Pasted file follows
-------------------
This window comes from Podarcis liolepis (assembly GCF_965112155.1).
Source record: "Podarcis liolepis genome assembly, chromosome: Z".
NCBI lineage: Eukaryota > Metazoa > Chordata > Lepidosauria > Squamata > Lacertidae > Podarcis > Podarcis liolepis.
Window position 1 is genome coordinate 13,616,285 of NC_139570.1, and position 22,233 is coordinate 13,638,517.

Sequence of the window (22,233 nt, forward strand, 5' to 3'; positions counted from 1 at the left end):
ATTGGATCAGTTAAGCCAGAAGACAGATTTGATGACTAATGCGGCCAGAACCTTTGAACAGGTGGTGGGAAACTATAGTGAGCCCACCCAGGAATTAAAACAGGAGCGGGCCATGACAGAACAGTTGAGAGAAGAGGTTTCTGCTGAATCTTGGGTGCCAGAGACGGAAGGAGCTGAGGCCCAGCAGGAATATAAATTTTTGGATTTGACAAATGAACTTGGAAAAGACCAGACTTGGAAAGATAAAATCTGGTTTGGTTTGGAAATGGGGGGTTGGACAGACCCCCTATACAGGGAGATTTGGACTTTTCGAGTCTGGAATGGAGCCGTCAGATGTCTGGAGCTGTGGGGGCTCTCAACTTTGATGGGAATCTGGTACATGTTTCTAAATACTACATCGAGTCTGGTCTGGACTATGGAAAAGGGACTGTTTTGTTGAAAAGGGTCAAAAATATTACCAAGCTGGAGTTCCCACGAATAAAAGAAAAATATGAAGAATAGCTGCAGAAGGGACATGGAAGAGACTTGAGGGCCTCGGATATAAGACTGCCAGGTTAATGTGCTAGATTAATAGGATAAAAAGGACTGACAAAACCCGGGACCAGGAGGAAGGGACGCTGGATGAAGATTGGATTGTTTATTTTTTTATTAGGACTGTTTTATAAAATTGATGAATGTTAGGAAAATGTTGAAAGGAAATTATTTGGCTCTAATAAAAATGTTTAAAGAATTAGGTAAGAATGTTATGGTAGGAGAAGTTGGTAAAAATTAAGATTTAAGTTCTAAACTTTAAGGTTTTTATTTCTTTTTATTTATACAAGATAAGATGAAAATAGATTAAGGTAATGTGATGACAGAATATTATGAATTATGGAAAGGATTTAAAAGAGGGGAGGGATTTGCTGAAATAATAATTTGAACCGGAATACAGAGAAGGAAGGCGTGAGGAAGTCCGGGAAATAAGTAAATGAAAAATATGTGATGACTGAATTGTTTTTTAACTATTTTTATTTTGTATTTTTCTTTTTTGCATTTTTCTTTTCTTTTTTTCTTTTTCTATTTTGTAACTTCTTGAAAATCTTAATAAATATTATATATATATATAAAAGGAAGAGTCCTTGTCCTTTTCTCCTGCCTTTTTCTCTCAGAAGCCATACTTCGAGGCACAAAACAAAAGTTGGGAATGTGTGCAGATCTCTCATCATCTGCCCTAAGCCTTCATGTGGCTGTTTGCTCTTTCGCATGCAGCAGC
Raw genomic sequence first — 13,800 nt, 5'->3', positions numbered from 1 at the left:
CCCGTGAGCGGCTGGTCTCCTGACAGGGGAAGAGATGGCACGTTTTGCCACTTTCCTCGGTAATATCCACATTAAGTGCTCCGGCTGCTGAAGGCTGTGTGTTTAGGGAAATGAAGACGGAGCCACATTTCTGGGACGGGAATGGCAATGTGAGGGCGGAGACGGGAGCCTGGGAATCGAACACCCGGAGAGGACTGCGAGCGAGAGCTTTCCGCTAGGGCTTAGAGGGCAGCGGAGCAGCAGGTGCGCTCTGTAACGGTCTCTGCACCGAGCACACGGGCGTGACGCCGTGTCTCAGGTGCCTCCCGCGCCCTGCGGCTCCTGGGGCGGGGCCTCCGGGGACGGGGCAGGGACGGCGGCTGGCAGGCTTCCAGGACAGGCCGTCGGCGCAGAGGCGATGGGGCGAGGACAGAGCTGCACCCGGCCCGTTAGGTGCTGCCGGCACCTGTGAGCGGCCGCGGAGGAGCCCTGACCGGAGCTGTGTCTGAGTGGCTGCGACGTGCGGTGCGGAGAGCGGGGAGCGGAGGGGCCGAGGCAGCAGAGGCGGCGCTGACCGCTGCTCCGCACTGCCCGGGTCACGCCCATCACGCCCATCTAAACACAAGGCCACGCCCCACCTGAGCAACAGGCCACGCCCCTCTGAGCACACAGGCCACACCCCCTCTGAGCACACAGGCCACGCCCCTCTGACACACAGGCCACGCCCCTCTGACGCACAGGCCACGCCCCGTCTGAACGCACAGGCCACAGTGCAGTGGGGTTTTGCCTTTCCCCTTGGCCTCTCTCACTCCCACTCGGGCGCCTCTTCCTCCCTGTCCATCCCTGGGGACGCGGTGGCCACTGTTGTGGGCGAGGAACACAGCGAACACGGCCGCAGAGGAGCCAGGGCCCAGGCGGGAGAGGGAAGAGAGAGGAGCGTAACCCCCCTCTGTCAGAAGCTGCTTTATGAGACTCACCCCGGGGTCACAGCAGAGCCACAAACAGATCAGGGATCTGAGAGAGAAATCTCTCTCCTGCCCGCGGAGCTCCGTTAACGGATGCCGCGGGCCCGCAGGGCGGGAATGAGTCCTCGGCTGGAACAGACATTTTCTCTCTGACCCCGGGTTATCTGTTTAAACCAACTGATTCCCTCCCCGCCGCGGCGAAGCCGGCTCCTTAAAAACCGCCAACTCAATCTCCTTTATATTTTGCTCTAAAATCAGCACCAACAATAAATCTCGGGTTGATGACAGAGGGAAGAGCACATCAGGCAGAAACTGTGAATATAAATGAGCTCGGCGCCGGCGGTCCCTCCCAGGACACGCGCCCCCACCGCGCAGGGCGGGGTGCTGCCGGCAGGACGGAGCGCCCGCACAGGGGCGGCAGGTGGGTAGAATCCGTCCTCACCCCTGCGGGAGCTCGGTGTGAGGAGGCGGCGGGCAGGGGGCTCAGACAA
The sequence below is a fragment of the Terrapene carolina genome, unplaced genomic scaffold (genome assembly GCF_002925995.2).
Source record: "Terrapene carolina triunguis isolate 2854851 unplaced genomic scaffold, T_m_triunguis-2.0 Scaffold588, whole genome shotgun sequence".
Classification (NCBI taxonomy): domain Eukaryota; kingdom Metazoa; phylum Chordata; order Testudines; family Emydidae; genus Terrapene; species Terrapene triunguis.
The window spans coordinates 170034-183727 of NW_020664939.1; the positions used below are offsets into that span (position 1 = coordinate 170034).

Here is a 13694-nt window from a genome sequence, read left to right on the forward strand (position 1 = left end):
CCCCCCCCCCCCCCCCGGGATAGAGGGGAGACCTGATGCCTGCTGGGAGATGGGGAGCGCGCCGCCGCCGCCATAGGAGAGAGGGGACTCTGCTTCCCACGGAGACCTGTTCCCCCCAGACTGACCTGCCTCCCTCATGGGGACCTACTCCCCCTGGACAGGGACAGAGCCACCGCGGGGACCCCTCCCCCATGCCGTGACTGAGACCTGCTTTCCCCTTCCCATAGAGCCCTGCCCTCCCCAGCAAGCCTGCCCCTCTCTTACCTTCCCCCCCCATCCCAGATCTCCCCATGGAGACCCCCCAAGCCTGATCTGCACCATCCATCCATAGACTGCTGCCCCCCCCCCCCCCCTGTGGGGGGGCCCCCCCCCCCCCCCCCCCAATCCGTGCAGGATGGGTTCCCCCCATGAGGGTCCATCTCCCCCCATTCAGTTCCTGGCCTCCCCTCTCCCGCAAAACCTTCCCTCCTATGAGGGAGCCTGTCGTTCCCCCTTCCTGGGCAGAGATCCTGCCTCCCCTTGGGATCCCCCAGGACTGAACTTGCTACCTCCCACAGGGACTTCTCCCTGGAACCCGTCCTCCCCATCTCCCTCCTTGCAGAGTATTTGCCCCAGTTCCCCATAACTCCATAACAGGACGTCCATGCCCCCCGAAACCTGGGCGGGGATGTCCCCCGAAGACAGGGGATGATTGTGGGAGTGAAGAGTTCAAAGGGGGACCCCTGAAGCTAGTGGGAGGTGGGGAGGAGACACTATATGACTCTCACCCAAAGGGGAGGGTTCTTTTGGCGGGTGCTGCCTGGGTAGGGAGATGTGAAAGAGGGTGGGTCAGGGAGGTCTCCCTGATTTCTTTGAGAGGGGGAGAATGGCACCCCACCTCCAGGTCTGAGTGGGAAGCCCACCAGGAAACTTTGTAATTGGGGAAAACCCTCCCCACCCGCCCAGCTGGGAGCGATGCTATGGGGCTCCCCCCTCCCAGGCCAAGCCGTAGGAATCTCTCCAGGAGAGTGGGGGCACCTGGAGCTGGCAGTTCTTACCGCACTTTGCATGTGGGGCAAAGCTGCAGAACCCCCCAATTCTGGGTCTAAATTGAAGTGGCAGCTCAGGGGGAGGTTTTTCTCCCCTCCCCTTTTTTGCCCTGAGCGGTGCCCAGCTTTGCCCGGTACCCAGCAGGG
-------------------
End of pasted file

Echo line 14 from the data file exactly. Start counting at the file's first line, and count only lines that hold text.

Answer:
CCCCCCCCCCCCCCCCGGGATAGAGGGGAGACCTGATGCCTGCTGGGAGATGGGGAGCGCGCCGCCGCCGCCATAGGAGAGAGGGGACTCTGCTTCCCACGGAGACCTGTTCCCCCCAGACTGACCTGCCTCCCTCATGGGGACCTACTCCCCCTGGACAGGGACAGAGCCACCGCGGGGACCCCTCCCCCATGCCGTGACTGAGACCTGCTTTCCCCTTCCCATAGAGCCCTGCCCTCCCCAGCAAGCCTGCCCCTCTCTTACCTTCCCCCCCCATCCCAGATCTCCCCATGGAGACCCCCCAAGCCTGATCTGCACCATCCATCCATAGACTGCTGCCCCCCCCCCCCCCCTGTGGGGGGGCCCCCCCCCCCCCCCCCCCAATCCGTGCAGGATGGGTTCCCCCCATGAGGGTCCATCTCCCCCCATTCAGTTCCTGGCCTCCCCTCTCCCGCAAAACCTTCCCTCCTATGAGGGAGCCTGTCGTTCCCCCTTCCTGGGCAGAGATCCTGCCTCCCCTTGGGATCCCCCAGGACTGAACTTGCTACCTCCCACAGGGACTTCTCCCTGGAACCCGTCCTCCCCATCTCCCTCCTTGCAGAGTATTTGCCCCAGTTCCCCATAACTCCATAACAGGACGTCCATGCCCCCCGAAACCTGGGCGGGGATGTCCCCCGAAGACAGGGGATGATTGTGGGAGTGAAGAGTTCAAAGGGGGACCCCTGAAGCTAGTGGGAGGTGGGGAGGAGACACTATATGACTCTCACCCAAAGGGGAGGGTTCTTTTGGCGGGTGCTGCCTGGGTAGGGAGATGTGAAAGAGGGTGGGTCAGGGAGGTCTCCCTGATTTCTTTGAGAGGGGGAGAATGGCACCCCACCTCCAGGTCTGAGTGGGAAGCCCACCAGGAAACTTTGTAATTGGGGAAAACCCTCCCCACCCGCCCAGCTGGGAGCGATGCTATGGGGCTCCCCCCTCCCAGGCCAAGCCGTAGGAATCTCTCCAGGAGAGTGGGGGCACCTGGAGCTGGCAGTTCTTACCGCACTTTGCATGTGGGGCAAAGCTGCAGAACCCCCCAATTCTGGGTCTAAATTGAAGTGGCAGCTCAGGGGGAGGTTTTTCTCCCCTCCCCTTTTTTGCCCTGAGCGGTGCCCAGCTTTGCCCGGTACCCAGCAGGG